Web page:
Title: A San (Bushman) who gave us an exhibition of traditional dress and hunting/foraging behavior. Namibia. (IDBeatty_002219)
Perhaps the biggest long-term strength of the hunter-gatherers’ lifestyle was that it provided an inbuilt control on the overall level of human population. Hunter-gatherers relied on travelling by foot so it was necessary for them to have their children well spaced apart – one every four or five years at most – so they didn’t have to carry too many children at once. A stable population of about 5 million hunter-gathering humans lived on Earth for tens of thousands of years, without the population increasing significantly overall. It was a natural limit, a sustainable level, founded on a nomadic way of life.
The recent African origin of modern humans is the mainstream model that describes the origin and early dispersal of anatomically modern humans. The theory is called the (Recent) Out-of-Africa model in the popular press, and academically the recent single-origin hypothesis (RSOH), Replacement Hypothesis, and Recent African Origin (RAO) model. The hypothesis that humans have a single origin (monogenesis) was published in Charles Darwin’s Descent of Man (1871).
People lived in hunter gatherer state of nature from the time of their first appearance as Homo habilis, or even as far back as the Australopithecus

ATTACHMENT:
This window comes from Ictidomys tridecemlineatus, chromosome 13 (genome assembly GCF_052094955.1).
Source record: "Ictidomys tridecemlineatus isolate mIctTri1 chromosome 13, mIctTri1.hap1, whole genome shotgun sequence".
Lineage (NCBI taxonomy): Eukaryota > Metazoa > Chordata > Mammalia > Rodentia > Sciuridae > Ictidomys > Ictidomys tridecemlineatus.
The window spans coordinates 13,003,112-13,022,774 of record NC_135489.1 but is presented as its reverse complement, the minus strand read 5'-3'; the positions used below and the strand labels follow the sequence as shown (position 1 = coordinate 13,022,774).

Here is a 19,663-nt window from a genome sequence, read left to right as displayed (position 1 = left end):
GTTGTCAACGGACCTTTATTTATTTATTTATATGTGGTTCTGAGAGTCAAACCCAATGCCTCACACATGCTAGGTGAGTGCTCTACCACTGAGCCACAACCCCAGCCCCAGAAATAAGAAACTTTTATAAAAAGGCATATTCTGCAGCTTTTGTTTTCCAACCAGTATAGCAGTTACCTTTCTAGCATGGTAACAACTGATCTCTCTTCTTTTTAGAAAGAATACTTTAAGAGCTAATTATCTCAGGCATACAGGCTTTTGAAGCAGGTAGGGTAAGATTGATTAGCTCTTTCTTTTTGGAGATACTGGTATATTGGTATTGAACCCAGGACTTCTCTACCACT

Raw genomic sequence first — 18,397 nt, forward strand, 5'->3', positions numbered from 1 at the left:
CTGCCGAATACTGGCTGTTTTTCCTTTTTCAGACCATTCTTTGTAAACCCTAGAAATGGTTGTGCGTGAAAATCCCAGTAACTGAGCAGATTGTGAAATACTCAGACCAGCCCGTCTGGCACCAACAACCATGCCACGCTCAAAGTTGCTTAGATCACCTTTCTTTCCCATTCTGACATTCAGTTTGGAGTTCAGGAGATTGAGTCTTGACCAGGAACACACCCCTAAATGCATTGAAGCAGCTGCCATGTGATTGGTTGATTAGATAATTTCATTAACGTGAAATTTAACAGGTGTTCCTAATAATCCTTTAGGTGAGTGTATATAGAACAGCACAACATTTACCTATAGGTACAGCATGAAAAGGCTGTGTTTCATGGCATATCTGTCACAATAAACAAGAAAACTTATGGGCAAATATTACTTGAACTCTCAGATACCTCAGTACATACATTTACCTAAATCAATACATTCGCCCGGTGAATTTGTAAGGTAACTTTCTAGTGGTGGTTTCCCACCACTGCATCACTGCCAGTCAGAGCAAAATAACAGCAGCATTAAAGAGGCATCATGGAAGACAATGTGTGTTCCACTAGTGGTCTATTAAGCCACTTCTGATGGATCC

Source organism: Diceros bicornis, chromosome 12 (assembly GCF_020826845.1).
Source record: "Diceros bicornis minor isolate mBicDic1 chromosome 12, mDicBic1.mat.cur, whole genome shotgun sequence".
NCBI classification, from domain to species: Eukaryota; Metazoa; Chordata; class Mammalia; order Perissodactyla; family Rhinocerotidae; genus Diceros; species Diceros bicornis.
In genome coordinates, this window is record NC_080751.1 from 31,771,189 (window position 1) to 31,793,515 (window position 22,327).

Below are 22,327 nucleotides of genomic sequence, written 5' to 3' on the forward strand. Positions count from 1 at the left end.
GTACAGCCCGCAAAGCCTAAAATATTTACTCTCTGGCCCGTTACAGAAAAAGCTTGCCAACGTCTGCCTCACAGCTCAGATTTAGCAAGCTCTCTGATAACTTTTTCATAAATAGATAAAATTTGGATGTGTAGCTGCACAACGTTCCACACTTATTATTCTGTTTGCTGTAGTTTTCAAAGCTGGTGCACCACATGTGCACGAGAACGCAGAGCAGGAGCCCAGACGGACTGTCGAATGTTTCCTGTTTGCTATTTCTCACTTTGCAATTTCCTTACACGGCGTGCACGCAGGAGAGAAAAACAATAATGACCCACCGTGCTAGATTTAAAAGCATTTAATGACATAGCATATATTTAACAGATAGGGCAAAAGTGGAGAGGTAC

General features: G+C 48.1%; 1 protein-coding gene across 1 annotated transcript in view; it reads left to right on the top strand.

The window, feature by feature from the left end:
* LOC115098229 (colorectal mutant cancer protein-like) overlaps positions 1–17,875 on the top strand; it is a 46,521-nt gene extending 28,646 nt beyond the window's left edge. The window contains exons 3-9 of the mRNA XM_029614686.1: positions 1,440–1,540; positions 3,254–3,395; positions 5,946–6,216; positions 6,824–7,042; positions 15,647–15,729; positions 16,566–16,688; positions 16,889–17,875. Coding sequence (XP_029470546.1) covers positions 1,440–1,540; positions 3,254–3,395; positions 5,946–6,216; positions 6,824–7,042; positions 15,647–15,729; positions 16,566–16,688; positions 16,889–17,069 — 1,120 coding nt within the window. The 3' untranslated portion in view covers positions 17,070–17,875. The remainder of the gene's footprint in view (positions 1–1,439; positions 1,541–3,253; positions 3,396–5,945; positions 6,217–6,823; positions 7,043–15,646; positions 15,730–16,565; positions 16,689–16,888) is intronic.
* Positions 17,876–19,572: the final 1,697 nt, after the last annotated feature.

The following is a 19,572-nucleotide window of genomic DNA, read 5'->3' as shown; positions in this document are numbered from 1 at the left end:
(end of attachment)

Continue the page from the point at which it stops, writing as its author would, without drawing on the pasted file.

Australopithecus afarensis (“Lucy”), replica (Nachbildung). Location: Senckenberg-Museum, Frankfurt am Main (Germany)
– Lucy’s people – dating back at least 3 million years. They hunted when they were hungry, slept when they were tired, and when the land was void of fruit and meat they moved on elsewhere, giving the Earth a chance to restore, recover and renew.
Anatomically modern humans first appear in the fossil record in Africa about 195,000 years ago (see Omo remains), and studies of molecular biology give evidence that the approximate time of divergence from the common ancestor of all modern human populations was 200,000 years ago. The broad study of African genetic diversity found the ǂKhomani San people to express the greatest genetic diversity among the 113 distinct populations sampled, making them one of 14 “ancestral population clusters”. The research also located the origin of modern human migration in southwestern Africa, near the coastal border of Namibia and Angola.
The forces of natural selection have continued to operate on human populations, with evidence that certain regions of the genome display directional selection in the past 15,000 years.